Sitcom dads have long been stereotyped as bumbling and inept, from Homer Simpson to Phil Dunphy.
There was a time when things were different.
Sitcom dads in the 1950s and 1960s tended to be serious, calm, wise, and detached. Media scholars documented the shift in father’s foolishness and incompetence only in later decades.
Still, modern fathers have different roles and expectations. Dads today spend more time caring for their kids and see that responsibility more as an identity.
Importance Of Sitcom Portrayals
Entertainment can influence how we see ourselves and others. There is humor in many ways related to gender, sexuality, and class, whether it’s “Will And Grace,” “Roseanne, ” or other sitcoms.
The stereotype of the father in sitcoms implies that men are innately unsuitable parents.
The evidence suggests that fathers are undervalued, and in heterosexual, two-parent settings, it reinforces the idea that mothers should be the primary provider.
Examining The Disparaged Father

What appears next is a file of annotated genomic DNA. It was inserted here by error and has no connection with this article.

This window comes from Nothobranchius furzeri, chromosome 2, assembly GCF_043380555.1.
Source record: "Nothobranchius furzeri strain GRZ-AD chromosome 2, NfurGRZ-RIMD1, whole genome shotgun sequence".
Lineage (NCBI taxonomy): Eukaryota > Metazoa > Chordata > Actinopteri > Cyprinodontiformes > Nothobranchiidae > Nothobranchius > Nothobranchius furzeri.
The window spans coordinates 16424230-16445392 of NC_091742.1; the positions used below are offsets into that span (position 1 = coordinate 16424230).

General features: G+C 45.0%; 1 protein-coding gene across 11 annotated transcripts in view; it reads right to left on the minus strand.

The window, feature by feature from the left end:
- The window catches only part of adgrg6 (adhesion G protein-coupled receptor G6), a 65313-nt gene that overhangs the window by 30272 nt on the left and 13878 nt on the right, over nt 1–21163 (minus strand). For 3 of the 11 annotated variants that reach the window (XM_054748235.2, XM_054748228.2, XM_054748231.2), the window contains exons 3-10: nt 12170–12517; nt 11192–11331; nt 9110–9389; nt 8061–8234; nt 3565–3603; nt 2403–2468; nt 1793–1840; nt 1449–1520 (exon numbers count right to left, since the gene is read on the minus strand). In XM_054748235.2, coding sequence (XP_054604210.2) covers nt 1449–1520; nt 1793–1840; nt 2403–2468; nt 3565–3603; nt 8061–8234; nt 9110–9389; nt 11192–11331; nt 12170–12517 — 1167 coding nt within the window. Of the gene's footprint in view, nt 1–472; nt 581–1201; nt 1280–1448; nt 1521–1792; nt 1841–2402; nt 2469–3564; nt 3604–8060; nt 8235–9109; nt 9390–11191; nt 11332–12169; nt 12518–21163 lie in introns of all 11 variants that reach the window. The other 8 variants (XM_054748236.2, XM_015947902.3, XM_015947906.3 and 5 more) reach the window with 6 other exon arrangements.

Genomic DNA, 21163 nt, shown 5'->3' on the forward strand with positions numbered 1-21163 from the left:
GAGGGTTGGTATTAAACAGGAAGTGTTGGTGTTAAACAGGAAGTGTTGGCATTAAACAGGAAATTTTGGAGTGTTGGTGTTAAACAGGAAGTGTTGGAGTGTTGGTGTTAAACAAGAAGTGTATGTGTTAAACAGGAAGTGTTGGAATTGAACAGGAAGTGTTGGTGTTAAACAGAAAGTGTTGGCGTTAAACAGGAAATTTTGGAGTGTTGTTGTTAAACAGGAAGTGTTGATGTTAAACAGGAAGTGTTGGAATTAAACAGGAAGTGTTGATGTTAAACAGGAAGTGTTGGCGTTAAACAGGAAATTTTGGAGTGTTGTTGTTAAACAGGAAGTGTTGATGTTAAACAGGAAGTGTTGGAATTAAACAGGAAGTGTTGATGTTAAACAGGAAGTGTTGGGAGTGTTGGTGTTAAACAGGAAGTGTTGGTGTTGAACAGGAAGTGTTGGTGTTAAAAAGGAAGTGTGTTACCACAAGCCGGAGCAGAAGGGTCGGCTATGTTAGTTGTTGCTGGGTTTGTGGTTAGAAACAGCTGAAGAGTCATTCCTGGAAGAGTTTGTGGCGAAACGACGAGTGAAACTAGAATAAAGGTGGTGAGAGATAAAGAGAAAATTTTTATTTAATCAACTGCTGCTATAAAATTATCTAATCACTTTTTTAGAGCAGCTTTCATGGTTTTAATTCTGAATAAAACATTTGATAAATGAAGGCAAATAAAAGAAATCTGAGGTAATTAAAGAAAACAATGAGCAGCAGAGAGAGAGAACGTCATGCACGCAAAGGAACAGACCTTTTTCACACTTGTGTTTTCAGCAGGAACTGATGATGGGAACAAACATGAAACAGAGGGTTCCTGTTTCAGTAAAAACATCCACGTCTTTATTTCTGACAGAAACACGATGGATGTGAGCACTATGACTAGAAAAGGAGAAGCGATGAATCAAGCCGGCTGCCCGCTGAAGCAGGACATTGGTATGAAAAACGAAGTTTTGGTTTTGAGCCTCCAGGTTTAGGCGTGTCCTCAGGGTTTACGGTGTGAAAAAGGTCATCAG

Since fatherhood has changed significantly in American culture, we wanted to study sitcom dads’ interaction with their children.
The method we used is known as “quantitative content analysis,” which is common in communication studies.
These analyses require researchers to develop definitions of key concepts applicable to a large set of media content.
Multiple coders observe the content independently and track if certain concepts are present.
Sitcoms featured fewer fathers in recent seasons.
The 2000s and 2010s portrayed parenting as humorously foolish in just over 50% of scenes, compared with 18% in the 1980s and 31% in the 1990s.
Feeling Inferior To Others?
To what degree entertainment media reflects or distorts reality is a frequent communication and media studies question.
From 1965 to 2016, Pew Research Center polls show that fathers reported spending nearly triple the time caring for their children.
In today’s world, fathers are as likely as mothers to say they are committed to parenting. In addition, they are just as likely to describe parenting as rewarding.
Sitcoms don’t all portray fathers as inept parents.
We examined a sample that stopped in 2017, while TV Guide presented “7 Sitcom Dads Changing the Way we Think about Fatherhood Now” in 2018.
A broader context of generally loving depictions often surrounded moments of problematic parenting.